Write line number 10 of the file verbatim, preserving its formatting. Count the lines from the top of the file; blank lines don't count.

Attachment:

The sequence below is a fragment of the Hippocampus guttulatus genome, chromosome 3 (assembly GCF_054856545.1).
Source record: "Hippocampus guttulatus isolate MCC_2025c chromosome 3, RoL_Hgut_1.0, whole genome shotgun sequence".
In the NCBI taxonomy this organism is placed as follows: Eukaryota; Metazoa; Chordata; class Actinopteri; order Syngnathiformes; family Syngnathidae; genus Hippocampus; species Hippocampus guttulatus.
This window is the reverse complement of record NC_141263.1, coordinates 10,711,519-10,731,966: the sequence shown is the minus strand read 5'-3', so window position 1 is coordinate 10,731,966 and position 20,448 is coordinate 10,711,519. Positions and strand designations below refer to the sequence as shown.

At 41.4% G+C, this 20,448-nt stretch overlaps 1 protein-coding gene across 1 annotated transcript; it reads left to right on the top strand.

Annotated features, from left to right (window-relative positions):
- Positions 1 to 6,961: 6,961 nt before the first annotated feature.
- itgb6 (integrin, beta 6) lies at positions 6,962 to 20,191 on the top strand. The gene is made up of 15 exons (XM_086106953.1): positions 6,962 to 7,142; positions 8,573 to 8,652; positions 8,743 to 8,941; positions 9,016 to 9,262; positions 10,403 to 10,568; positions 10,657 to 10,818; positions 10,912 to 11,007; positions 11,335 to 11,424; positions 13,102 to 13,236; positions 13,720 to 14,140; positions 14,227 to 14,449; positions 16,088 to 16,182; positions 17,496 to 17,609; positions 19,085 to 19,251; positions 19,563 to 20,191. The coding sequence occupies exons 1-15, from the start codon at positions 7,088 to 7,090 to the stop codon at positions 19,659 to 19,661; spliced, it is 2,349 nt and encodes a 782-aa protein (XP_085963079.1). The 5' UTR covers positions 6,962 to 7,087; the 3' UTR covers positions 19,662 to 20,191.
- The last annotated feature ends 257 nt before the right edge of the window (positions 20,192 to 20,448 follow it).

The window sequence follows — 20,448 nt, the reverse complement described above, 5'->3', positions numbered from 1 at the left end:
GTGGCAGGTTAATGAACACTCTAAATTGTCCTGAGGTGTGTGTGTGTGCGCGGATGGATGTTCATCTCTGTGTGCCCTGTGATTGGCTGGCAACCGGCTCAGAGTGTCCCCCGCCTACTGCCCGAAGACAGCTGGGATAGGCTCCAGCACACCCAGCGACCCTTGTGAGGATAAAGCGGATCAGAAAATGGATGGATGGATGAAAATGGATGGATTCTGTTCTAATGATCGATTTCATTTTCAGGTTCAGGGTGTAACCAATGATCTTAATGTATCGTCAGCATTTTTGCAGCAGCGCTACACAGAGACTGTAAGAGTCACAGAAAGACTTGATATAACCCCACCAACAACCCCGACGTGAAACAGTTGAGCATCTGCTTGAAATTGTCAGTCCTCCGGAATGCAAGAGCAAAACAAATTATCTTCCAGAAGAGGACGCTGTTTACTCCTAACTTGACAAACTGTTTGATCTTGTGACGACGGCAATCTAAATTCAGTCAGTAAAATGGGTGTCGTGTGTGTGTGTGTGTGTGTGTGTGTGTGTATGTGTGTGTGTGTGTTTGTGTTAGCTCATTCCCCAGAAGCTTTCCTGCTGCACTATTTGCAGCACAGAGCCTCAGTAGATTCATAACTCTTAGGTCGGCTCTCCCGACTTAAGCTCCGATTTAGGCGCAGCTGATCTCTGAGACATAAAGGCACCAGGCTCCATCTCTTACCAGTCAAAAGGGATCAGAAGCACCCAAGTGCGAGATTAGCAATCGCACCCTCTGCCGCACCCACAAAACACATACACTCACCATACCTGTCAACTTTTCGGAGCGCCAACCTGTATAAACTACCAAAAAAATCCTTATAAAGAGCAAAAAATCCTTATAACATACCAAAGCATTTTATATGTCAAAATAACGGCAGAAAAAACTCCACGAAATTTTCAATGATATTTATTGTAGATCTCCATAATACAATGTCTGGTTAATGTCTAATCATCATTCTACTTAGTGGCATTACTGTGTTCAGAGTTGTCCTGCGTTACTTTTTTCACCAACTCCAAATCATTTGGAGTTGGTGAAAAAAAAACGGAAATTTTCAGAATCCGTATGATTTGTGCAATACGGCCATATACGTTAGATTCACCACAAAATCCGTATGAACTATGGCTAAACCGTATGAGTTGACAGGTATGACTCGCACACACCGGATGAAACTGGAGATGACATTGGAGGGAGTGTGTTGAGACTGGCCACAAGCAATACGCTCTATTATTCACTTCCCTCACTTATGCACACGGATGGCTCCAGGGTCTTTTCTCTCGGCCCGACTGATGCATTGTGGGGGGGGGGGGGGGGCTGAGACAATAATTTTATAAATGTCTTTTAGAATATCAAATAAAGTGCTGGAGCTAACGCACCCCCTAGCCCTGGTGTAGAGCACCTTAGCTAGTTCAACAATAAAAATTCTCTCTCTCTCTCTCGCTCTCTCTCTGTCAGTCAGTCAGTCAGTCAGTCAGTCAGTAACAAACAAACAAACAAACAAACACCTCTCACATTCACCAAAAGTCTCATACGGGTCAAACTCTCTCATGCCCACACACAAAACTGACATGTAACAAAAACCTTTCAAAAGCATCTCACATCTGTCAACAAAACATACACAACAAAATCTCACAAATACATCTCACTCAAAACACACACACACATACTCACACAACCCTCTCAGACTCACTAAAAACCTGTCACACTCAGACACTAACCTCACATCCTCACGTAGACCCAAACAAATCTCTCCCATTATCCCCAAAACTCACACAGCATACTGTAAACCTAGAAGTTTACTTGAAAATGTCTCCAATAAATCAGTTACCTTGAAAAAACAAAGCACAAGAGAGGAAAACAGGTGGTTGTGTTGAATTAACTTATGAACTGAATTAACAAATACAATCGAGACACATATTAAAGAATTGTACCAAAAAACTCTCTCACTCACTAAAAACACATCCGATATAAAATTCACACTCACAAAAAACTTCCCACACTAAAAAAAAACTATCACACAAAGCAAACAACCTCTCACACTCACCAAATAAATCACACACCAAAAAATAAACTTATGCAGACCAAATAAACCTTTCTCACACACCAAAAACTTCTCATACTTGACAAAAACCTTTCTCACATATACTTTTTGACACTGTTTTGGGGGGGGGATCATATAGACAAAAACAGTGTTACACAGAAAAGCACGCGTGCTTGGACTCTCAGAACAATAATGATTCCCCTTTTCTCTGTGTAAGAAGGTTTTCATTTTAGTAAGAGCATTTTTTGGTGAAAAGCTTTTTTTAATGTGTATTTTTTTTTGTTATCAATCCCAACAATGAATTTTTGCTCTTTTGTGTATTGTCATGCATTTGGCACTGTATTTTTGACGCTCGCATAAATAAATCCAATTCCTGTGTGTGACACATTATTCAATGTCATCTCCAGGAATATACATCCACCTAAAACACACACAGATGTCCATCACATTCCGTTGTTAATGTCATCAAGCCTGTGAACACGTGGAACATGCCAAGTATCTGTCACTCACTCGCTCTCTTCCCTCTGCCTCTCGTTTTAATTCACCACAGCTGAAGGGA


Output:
The window sequence follows — 20,448 nt, the reverse complement described above, 5'->3', positions numbered from 1 at the left end: